1 - They are something we should try to mitigate, but not prevent
I am very much in support of posters of these questions adding solutions of their own to their questions in order to give a baseline. I agree with the opinions stated that throwaway answers designed to just "get the ball rolling," aren't often very interesting and aren't deserving of the attention they get. But I don't think that we should delete them.
It's been mentioned before, with regard to trivial solutions, that taking action against solutions that aren't particularly "good" for some definition thereof isn't ideal. Votes will, unfortunately, always tend toward certain answers, whether it be because they're early, funny, or in an aptly-named language. You can probably think of more examples, too (the easiest way would be to look at the most popular challenges). Trying to fight the will of the people by taking direct action against them is, in my opinion, foolish.
Preemptive action, to me, is the best solution, but it is of course not perfect. For a problem like this, you take away the possibility for someone posting a simple baseline by writing one yourself and including it in your post. Does that prevent someone from writing one anyways? No. There might be a slightly less simple baseline that they implement or maybe they'll post the baseline in another language, but we shouldn't be taking pains to account for all of these possibilities.
I feel like to some extents there is an implicit (at least in the way I am interpreting it, feel free to argue with me) claim that these posts don't "deserve" their votes or attention. Trying to make sure answers get votes proportional to the ones they "deserve" is ridiculous. HNQ-drawn voters have, for better or for worse, votes as powerful as our own. It might feel unfair to the regulars -- I for one am displeased to see a trivial solution in a golfing language overshadow a creative solution in another -- but the votes have been cast.
2 - On elitism
I also wanted to second what @Fatalize had to say and give my own input regarding elitism. Let me preface this by saying that I like this site a lot. There have been tons of interesting challenges I've really enjoyed answering and answers I've really enjoyed reading. But I do think there are some things that make it difficult for newcomers.
I feel like PPCG is a bit insular as a community, which isn't too much of a problem for most users. The standard that submissions and answers are held to and the pretty strict policing, in fact, are in part what makes the content on this site so good. I see similar quality control on other Stack Exchange sites. However, it can be daunting to the uninitiated, which I feel is spoken to by the number of new questions and answers we get that need rephrasing, edits, and sometimes even deletion. If I recall correctly, I was able to join in with relative ease because I lurked enough to pick up on the sort of "culture," for lack of a better word, but not everyone is as careful as I am, nor should they have to be.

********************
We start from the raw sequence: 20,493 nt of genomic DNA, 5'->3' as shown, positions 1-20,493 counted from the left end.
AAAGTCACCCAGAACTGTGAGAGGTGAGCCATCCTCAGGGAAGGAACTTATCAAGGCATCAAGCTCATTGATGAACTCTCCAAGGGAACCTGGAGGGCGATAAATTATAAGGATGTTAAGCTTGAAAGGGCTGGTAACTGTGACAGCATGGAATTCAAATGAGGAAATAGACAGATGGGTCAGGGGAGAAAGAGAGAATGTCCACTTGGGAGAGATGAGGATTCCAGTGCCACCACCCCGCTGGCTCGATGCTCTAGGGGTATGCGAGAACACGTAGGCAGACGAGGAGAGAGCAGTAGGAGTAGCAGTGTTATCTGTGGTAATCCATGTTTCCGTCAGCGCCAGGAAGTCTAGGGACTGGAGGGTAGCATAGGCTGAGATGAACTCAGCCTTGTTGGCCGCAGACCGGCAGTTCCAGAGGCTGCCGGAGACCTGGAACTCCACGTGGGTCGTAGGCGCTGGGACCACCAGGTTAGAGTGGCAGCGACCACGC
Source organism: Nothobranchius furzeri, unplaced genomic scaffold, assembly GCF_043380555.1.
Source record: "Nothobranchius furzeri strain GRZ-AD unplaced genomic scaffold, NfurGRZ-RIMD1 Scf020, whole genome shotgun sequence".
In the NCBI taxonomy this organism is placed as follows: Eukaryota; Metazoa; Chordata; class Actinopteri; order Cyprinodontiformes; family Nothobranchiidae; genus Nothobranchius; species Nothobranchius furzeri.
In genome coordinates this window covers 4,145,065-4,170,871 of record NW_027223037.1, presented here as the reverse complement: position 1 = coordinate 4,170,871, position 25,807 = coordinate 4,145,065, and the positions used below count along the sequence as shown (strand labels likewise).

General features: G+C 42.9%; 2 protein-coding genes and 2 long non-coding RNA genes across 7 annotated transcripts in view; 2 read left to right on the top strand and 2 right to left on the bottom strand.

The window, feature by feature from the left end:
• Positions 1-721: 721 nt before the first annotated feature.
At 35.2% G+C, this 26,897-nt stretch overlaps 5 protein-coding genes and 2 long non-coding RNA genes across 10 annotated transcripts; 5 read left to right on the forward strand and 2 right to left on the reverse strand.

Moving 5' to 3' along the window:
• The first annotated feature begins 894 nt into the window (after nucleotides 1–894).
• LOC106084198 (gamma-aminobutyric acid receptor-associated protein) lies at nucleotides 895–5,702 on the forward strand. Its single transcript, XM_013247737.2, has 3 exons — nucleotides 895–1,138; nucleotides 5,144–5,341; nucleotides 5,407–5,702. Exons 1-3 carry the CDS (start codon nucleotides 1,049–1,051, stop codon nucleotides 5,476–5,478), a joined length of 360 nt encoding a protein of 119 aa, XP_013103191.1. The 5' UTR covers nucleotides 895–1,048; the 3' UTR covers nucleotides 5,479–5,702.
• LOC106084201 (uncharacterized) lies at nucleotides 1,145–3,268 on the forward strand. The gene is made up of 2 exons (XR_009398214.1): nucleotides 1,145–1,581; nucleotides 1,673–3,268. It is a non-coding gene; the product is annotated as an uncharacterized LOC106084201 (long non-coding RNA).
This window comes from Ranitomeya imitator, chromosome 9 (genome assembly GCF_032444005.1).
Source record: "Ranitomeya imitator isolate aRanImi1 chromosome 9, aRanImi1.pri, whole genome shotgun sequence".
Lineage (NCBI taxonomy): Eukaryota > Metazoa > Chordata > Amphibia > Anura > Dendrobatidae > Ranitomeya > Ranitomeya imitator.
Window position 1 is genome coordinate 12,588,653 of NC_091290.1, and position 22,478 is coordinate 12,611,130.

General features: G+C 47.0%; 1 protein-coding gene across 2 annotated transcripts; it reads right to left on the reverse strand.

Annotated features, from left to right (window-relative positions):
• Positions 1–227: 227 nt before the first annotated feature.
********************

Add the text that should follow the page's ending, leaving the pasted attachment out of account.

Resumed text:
In answers, there's the way we format them to include bytecount, the way we count bytes for some languages, the (optional, but encouraged) use of TIO, explanations, so on and so forth. In questions, there's the use of the sandbox, standard guidelines, policies on default exceptions, etc. I'm sure most of this is covered in the guide to the site, but this doesn't make it any less daunting. And let's not forget "culture"-specific things that people need to learn (what golfing and esoteric languages are, references such as "crossed out 44," outgolfing Dennis, etc.).
There's nothing wrong with any of this, and I think as a whole the community is welcoming and kind, but it's still worth bearing in mind how PPCG might appear to those who don't visit it every day. Any transition to a new community requires some getting used to, but for a public community like PPCG I think it's best to try to be cognizant of this public presence, especially of the people who might not be so in the know. I feel like I'm sort of on the outskirts of the community of PPCG, and I've been visiting the site semi-frequently for over two years now (wow). Keep the guys who are seeing it for the first time in mind, too.
Not that I think PPCG has a significant problem with this, I've said before and I'll say again that I think for the most part it's welcoming. But in my opinion, trying to police things that get more and more specific may make it harder for newer members to contribute.
Sorry for the wall of text; I realize I wrote a lot for this. I didn't really intend to, I guess it's something I'm more passionate about than I thought.
I welcome any argument against what I have to say.